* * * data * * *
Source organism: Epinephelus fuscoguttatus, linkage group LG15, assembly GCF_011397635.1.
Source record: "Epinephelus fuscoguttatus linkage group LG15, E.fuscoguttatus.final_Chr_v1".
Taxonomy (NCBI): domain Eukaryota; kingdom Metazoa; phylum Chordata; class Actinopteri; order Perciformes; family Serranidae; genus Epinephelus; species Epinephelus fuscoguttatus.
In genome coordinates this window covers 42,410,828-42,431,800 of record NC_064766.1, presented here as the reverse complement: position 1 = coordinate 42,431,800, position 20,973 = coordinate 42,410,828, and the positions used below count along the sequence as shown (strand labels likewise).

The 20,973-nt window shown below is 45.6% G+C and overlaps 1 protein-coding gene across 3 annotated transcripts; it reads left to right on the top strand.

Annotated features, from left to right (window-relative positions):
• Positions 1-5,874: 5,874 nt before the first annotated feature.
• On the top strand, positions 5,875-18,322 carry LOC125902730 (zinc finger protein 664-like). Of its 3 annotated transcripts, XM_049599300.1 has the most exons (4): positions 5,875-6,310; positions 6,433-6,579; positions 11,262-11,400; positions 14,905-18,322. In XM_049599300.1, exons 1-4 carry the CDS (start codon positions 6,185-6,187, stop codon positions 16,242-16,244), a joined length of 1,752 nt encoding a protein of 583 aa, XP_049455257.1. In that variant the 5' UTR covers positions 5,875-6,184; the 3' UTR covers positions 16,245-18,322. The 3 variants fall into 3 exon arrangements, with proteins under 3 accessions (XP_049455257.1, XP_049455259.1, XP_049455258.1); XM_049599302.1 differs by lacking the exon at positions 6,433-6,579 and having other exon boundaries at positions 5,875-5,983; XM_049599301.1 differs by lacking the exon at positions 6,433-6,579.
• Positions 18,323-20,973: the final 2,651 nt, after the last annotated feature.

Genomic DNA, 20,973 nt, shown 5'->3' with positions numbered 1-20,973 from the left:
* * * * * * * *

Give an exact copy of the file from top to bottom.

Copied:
Source organism: Epinephelus fuscoguttatus, linkage group LG15, assembly GCF_011397635.1.
Source record: "Epinephelus fuscoguttatus linkage group LG15, E.fuscoguttatus.final_Chr_v1".
Taxonomy (NCBI): domain Eukaryota; kingdom Metazoa; phylum Chordata; class Actinopteri; order Perciformes; family Serranidae; genus Epinephelus; species Epinephelus fuscoguttatus.
In genome coordinates this window covers 42,410,828-42,431,800 of record NC_064766.1, presented here as the reverse complement: position 1 = coordinate 42,431,800, position 20,973 = coordinate 42,410,828, and the positions used below count along the sequence as shown (strand labels likewise).

The 20,973-nt window shown below is 45.6% G+C and overlaps 1 protein-coding gene across 3 annotated transcripts; it reads left to right on the top strand.

Annotated features, from left to right (window-relative positions):
• Positions 1-5,874: 5,874 nt before the first annotated feature.
• On the top strand, positions 5,875-18,322 carry LOC125902730 (zinc finger protein 664-like). Of its 3 annotated transcripts, XM_049599300.1 has the most exons (4): positions 5,875-6,310; positions 6,433-6,579; positions 11,262-11,400; positions 14,905-18,322. In XM_049599300.1, exons 1-4 carry the CDS (start codon positions 6,185-6,187, stop codon positions 16,242-16,244), a joined length of 1,752 nt encoding a protein of 583 aa, XP_049455257.1. In that variant the 5' UTR covers positions 5,875-6,184; the 3' UTR covers positions 16,245-18,322. The 3 variants fall into 3 exon arrangements, with proteins under 3 accessions (XP_049455257.1, XP_049455259.1, XP_049455258.1); XM_049599302.1 differs by lacking the exon at positions 6,433-6,579 and having other exon boundaries at positions 5,875-5,983; XM_049599301.1 differs by lacking the exon at positions 6,433-6,579.
• Positions 18,323-20,973: the final 2,651 nt, after the last annotated feature.

Genomic DNA, 20,973 nt, shown 5'->3' with positions numbered 1-20,973 from the left: